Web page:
Organic Seed Starting

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This article will teach you how to organically grow vegetables from a seed.
by Brett · All Zones · Organic Gardening · 0 Comments · August 17, 2010 · 12,102 views

Tomato Seedling
Most vegetables can easily be grown from seed. Many can be direct-sown in the garden, however, in most regions it is best to or start them indoors. Starting vegetables indoors will give you a headstart and provide you with a longer growing season. Too, you can grow a lot more variety as there are thousands of varieties of vegetable seeds available, but only a few available at your local garden center. Of course, if you decide not to start your own vegetable plants from seed, your local garden center will always have a good selection when the time is right for planting - which, by the way, is after weather forecasts indicate no more frost, and nightime temperatures remaining above 50 degrees F, or so.

Sowing Vegetable Seeds Indoors

Plant vegetable seeds indoors at the recommended number of weeks prior to transplanting outdoors as indicated on the seed packet. Also, follow instructions on packet for light or darkness needs to gerninate, and whether it should be covered or uncovered, as well as any other special growing requirements such as soaking, chilling or scarifying.

Supplies you might need for indoor seed sowing include the following: fluorescent or grow lights, disinfested containers with excellent drainage, pasteurized (sterile) seed-starting medium and a location with proper temperature and ventilation.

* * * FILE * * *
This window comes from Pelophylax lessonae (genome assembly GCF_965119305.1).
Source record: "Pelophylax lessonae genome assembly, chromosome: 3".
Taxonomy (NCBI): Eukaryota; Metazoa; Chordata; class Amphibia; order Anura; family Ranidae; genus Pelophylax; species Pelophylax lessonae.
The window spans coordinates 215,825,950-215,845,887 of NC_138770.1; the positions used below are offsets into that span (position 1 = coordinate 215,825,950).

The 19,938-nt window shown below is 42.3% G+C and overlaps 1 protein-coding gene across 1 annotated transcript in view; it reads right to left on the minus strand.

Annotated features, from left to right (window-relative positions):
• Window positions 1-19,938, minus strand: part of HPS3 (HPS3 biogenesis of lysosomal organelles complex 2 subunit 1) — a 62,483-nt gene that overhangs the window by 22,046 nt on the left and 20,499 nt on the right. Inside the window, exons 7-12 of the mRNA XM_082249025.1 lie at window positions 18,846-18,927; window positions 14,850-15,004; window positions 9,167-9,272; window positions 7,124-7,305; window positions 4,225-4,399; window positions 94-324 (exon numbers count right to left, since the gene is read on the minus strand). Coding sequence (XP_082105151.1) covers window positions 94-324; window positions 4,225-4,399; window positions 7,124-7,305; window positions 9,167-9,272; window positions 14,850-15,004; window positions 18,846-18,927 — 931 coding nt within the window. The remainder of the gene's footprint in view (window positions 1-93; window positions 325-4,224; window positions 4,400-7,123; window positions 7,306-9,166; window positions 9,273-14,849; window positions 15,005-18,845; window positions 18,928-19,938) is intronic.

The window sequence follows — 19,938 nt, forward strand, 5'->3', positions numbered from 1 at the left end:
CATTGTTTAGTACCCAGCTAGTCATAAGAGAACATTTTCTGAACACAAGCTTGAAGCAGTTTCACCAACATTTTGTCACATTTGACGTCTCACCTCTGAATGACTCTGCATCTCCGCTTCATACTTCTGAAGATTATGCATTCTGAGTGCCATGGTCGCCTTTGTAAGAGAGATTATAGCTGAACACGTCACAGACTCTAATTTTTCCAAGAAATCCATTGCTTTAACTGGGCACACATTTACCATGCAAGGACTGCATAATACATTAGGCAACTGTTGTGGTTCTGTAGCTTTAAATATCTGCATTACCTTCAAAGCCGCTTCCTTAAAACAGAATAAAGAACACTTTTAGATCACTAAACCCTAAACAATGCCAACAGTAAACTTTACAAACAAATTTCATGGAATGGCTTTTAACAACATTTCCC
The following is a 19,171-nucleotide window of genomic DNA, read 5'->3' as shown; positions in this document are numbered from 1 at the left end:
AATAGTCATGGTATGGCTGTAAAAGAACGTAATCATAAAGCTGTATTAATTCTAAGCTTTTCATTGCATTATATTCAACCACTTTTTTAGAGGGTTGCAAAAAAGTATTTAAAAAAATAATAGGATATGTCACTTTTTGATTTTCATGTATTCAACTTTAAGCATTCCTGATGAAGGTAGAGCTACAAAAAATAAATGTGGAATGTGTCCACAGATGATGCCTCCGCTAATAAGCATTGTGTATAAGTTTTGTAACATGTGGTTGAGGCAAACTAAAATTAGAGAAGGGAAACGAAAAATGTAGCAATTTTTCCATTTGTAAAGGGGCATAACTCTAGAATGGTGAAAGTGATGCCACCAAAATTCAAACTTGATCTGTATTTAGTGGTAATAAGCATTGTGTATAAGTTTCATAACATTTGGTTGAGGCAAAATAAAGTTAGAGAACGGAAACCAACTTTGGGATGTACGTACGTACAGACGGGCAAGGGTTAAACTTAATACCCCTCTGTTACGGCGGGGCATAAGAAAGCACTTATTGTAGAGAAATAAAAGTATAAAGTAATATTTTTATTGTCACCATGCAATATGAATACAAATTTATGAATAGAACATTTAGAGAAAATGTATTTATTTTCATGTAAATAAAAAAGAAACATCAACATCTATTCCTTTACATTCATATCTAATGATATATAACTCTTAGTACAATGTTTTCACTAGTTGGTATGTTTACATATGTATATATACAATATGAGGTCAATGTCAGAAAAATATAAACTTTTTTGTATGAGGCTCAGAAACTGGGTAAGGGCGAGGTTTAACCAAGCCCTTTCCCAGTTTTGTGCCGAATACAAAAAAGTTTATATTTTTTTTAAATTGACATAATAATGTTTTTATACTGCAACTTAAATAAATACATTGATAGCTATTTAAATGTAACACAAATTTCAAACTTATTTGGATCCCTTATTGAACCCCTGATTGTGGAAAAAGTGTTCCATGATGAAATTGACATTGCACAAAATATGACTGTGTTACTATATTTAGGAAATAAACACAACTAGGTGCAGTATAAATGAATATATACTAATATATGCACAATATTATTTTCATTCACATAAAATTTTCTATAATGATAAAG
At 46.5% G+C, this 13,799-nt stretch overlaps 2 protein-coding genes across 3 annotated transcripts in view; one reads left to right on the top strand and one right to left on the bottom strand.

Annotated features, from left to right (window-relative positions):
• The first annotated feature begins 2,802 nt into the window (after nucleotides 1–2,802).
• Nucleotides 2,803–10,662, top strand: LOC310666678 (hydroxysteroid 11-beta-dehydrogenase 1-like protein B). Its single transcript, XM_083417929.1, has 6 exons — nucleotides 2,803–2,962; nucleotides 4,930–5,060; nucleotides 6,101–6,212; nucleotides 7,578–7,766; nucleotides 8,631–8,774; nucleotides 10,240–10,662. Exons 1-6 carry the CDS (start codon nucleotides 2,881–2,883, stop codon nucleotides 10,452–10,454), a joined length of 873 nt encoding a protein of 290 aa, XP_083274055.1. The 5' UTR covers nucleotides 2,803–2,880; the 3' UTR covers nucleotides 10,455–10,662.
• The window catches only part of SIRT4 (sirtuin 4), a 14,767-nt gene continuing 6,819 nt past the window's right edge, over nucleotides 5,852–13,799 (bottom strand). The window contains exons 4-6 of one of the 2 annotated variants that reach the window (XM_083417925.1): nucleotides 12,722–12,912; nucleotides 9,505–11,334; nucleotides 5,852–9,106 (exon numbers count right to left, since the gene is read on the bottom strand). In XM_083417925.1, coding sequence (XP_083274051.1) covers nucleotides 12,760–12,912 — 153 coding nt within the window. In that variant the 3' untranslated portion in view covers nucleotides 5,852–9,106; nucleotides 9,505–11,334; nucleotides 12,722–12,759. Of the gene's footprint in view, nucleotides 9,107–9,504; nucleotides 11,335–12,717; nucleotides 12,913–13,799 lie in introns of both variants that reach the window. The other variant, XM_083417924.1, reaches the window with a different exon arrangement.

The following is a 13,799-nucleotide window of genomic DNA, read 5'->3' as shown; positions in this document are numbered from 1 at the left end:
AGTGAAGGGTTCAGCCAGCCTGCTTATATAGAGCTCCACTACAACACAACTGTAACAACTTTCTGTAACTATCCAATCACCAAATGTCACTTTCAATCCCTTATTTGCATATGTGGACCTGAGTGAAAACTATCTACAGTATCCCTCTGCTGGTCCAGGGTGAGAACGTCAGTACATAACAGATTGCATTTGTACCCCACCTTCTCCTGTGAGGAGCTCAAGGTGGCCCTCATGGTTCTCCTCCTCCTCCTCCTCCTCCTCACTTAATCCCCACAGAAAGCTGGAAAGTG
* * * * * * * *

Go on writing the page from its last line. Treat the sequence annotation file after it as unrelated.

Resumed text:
Growing Media For Starting Herbs From Seeds

Choose a medium with a loose, uniform, fine texture. A mixture that is 1/3 soil, 1/3 sand, vermiculite or perlite, and 1/3 peat moss has the qualities of a good seed-starting medium. Your local nursery and garden center may carry mixes labeled for seed starting. Whatever is selected, be sure it is pasteurized (sterile). Using pasteurized soil prevents damping-off, a fungal disease that kills young seedlings. Pasteurized soil also helps to avoid weeds, diseases and pests. If your local nursery doesn't stock pasteurized soil growing mixes, ask them to order it for you.

Seed-starting media are usually low in fertility. This means that a regular fertilization program is very important once seedlings emerge.


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